On a Tuesday morning in July 1860, my grandfather overslept — a rare enough event in the life of someone so methodical and reliable. Nina was again in the Isle of Wight, and after a visit alone to the French play Pattes de Mouches he went home to find that his manservant, Spaul, had gone to bed. This was unfortunate, because he had forgotten to tell him that he wanted to be called at seven the next morning, to catch a special train from London Bridge to Higham in Kent: he had been invited to attend the wedding of Dickens’s daughter Katie to Wilkie Collins’s brother Charles, at which Nina’s sister Amelia — "Tuckie" — was to be a bridesmaid.
He did not wake up till quarter to nine, and missed the train. When he eventually reached Higham Station just before midday, the stationmaster told him that the wedding would be nearly over and he’d better make straight for Gad’s Hill. On the way, he wrote to Nina, he was overtaken "by the whole party coming in ever so many carriages from Church. First Charlie and Katie, and didn’t I give them a cheer. Then Wilkie, Holman Hunt, Tuck and Miss Crawford who insisted on picking me up. When the others joined us at the house, the astonishment at my presence was general, as I had been given up, but Mamie just flew into my arms before everybody and kissing me over and over again, said, "You dear, you darling I am so glad you’ve come." The wedding breakfast, he told Nina, "was a gorgeous affair and looked so pretty. Everything on the table in the way of decoration was white, none but white flowers." The newly weds only sat down at the table for a moment, then disappeared while the guests played games on the lawn. When they reappeared for the going away, Katie was "crying bitterly on her father’s shoulder, Mamie dissolved in tears, Charlie as white as snow. No end of God Bless yous, King John Forster adding in his d—d stentorian voice, ‘Take care of her, Charlie, you have got a most precious treasure.’ Shaking of hands, a vision of a postilion in red, a shower of old shoes and exeunt Mr and Mrs Charles Collins." After their departure there was an expedition to Rochester Castle and to Chatham, where they listened to a military band, and then back to Gad’s Hill about half past six, where they "had time to get warm by a game of croquet, saw the children of the neighbouring people get tea and cake, and went in to dinner at seven. I sat next to old Forster, a most unmanageable wild beast, which I am happy to say I tamed successfully for the evening at least ... Dinner over at nine, a cigar in the garden, Tuck sings to everybody’s enthusiastic delight, a country dance and we all fly at eleven to our special train waiting our return at Higham." [pp161-163]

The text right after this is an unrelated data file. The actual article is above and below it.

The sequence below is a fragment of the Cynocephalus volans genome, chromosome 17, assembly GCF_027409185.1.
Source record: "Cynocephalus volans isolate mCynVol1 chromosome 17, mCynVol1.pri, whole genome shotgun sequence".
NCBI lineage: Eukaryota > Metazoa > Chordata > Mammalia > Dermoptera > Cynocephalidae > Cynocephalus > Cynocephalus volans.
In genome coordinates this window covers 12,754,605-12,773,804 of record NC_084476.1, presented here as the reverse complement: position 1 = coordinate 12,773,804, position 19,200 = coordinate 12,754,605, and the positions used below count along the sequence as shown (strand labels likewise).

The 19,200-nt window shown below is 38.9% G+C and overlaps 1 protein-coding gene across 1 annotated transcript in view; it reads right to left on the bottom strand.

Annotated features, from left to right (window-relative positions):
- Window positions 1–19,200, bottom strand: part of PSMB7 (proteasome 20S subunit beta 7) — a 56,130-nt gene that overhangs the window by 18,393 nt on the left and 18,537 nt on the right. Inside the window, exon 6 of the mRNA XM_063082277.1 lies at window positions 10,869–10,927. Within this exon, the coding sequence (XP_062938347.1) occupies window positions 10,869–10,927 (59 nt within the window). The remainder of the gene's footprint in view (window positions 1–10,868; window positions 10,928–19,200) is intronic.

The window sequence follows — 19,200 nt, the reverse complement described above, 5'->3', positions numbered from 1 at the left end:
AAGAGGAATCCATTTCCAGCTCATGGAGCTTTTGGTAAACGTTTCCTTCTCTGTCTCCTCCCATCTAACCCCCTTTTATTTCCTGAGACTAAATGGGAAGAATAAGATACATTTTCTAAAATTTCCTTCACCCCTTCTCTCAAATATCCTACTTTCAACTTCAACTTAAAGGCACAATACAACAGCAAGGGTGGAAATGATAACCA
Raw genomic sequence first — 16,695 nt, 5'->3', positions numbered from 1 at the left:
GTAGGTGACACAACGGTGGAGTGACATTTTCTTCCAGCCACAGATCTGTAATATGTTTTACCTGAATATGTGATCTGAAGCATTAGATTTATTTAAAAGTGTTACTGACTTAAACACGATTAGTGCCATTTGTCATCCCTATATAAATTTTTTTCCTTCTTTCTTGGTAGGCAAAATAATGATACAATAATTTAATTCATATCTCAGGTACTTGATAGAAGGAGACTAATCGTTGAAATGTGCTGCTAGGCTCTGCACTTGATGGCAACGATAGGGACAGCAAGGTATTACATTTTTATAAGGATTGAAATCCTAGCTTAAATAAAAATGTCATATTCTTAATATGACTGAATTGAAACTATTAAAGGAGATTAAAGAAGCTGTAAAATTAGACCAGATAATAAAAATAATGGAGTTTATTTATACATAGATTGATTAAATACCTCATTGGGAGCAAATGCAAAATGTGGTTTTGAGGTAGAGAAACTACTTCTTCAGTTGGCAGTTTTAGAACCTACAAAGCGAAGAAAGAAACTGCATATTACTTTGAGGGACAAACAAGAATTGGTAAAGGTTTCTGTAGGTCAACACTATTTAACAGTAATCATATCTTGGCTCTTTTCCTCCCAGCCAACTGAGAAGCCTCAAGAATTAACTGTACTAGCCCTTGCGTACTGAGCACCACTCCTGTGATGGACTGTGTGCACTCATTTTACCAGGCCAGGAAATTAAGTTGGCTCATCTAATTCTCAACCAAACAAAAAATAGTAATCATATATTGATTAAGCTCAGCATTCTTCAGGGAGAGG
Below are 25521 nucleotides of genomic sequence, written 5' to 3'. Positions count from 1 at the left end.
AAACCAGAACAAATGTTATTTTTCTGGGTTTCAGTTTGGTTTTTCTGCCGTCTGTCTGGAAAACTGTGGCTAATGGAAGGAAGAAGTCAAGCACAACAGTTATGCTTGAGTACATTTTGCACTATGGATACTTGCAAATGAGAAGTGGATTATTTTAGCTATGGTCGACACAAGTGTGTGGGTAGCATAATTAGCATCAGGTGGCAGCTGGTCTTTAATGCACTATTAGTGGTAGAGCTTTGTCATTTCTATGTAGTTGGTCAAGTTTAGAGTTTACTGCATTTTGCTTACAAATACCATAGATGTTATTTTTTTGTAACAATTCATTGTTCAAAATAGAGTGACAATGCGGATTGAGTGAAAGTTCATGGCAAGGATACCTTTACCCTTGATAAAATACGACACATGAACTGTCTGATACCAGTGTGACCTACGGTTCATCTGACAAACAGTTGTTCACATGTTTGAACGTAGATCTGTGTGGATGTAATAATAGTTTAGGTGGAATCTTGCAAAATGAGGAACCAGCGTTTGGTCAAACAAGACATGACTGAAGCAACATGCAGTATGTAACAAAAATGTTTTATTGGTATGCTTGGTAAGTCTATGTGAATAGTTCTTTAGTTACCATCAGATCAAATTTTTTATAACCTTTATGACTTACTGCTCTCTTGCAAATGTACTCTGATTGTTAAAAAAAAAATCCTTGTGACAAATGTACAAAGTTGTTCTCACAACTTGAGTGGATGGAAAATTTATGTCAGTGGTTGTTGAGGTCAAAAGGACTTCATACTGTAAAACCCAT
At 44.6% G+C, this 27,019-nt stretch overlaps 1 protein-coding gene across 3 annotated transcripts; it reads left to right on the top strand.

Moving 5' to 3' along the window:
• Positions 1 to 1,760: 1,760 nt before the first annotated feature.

In February 1860 my grandmother describes "a very nice evening with the Dickens’s, but such a queer dinner. We were 12. Albany Fonblanque,* an old man with his wife, Mr and Mrs Forster, Charlie and Wilkie, young C. Dickens and myself. Dinner consisted of potato soup, soles, stewed kidneys and pork cutlets, roast mutton and veal and a pudding. No games — nothing but a Chopin and a Mendelssohn from me with Dickens and Wilkie as attentive auditors, and a piece alarmingly played by Mamie herself."
* Born in 1793, Fonblanque, a Benthamite radical, made his name as editor of The Daily Examiner in the second quarter of the century.
Of all that circle of friends, it was, I think, Wilkie Collins who became the most attached, the most closely enmeshed in my grandparents’ own lives, who poured himself out most spontaneously to them — to judge at any rate from the letters — and who appeared the most frequently at the dinner parties and musical evenings, though his taste in music was indifferent. He once wrote to them, "In one respect only, I have been far worse for the delightful party at Hallé’s, the ‘Great Kreutzer’ Sonata has upset me about classical music. I’m afraid I don’t like classical music after all — I am afraid I am not the Amateur I once thought myself."
The earliest actual reference to Wilkie I can find in the family papers, is in a letter of 1855 from Janet Wills, in which she describes attending a performance of The Lighthouse in Colonel Waugh’s private theatre at Campden House in Church Street. "Last night Florence and I were at the dress rehearsal of the play at the pretty little theatre attached to Campden House, Kensington, where it is played tonight for the benefit of the consumption hospital with the original cast. Mrs Collins sat next to me and got every now and then so excited applauding her son Wilkie that I thought the respectable, comely old woman would explode, he all the time looking and acting most muffishly. Nothing could be better than the drama as drama, but oh, he makes a most unloving and unlovable lover. Dickens and Mark (Lemon) do not act, it is the perfection of real nature."
As Wilkie grew into the Westbourne Terrace household, he quickly made himself a favourite with my father and his brothers. He took them to the Pantomime, gave them presents, helped them with their homework, and told them stories they always remembered. "He took our young imaginations captive," my father wrote, "with stories of Tom Sayers, the prizefighter, with whom he had often conversed, whose face-destroying hand